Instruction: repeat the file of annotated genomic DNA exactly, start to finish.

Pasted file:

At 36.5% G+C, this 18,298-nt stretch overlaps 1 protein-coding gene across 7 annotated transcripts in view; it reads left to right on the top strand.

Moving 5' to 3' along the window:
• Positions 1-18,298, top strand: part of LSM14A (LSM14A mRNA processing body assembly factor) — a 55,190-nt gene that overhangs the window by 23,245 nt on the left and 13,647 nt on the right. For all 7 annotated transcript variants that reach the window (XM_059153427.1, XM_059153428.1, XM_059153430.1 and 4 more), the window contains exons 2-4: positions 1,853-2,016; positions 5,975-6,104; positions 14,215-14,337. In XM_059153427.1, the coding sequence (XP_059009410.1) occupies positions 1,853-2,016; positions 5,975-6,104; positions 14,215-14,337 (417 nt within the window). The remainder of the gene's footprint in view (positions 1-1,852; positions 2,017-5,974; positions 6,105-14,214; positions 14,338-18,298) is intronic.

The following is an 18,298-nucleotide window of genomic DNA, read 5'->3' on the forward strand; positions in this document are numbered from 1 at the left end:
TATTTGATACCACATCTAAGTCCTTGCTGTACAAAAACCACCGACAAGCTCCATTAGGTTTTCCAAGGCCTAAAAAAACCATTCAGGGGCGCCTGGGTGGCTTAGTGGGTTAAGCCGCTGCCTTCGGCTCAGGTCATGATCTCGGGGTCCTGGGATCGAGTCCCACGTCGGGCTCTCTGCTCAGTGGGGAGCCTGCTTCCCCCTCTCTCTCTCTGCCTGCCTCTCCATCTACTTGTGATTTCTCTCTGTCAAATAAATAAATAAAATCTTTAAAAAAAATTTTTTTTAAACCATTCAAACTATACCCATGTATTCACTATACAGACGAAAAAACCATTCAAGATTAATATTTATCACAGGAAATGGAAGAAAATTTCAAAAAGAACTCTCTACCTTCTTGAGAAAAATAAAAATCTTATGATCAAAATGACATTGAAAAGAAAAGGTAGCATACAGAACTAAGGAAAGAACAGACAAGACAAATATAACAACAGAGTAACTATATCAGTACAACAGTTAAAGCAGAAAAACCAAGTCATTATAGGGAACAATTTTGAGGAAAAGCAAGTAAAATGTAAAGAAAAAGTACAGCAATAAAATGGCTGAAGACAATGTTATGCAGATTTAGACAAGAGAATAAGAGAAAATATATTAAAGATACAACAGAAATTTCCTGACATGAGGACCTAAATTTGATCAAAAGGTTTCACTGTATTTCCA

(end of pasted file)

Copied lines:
At 36.5% G+C, this 18,298-nt stretch overlaps 1 protein-coding gene across 7 annotated transcripts in view; it reads left to right on the top strand.

Moving 5' to 3' along the window:
• Positions 1-18,298, top strand: part of LSM14A (LSM14A mRNA processing body assembly factor) — a 55,190-nt gene that overhangs the window by 23,245 nt on the left and 13,647 nt on the right. For all 7 annotated transcript variants that reach the window (XM_059153427.1, XM_059153428.1, XM_059153430.1 and 4 more), the window contains exons 2-4: positions 1,853-2,016; positions 5,975-6,104; positions 14,215-14,337. In XM_059153427.1, the coding sequence (XP_059009410.1) occupies positions 1,853-2,016; positions 5,975-6,104; positions 14,215-14,337 (417 nt within the window). The remainder of the gene's footprint in view (positions 1-1,852; positions 2,017-5,974; positions 6,105-14,214; positions 14,338-18,298) is intronic.

The following is an 18,298-nucleotide window of genomic DNA, read 5'->3' on the forward strand; positions in this document are numbered from 1 at the left end:
TATTTGATACCACATCTAAGTCCTTGCTGTACAAAAACCACCGACAAGCTCCATTAGGTTTTCCAAGGCCTAAAAAAACCATTCAGGGGCGCCTGGGTGGCTTAGTGGGTTAAGCCGCTGCCTTCGGCTCAGGTCATGATCTCGGGGTCCTGGGATCGAGTCCCACGTCGGGCTCTCTGCTCAGTGGGGAGCCTGCTTCCCCCTCTCTCTCTCTGCCTGCCTCTCCATCTACTTGTGATTTCTCTCTGTCAAATAAATAAATAAAATCTTTAAAAAAAATTTTTTTTAAACCATTCAAACTATACCCATGTATTCACTATACAGACGAAAAAACCATTCAAGATTAATATTTATCACAGGAAATGGAAGAAAATTTCAAAAAGAACTCTCTACCTTCTTGAGAAAAATAAAAATCTTATGATCAAAATGACATTGAAAAGAAAAGGTAGCATACAGAACTAAGGAAAGAACAGACAAGACAAATATAACAACAGAGTAACTATATCAGTACAACAGTTAAAGCAGAAAAACCAAGTCATTATAGGGAACAATTTTGAGGAAAAGCAAGTAAAATGTAAAGAAAAAGTACAGCAATAAAATGGCTGAAGACAATGTTATGCAGATTTAGACAAGAGAATAAGAGAAAATATATTAAAGATACAACAGAAATTTCCTGACATGAGGACCTAAATTTGATCAAAAGGTTTCACTGTATTTCCA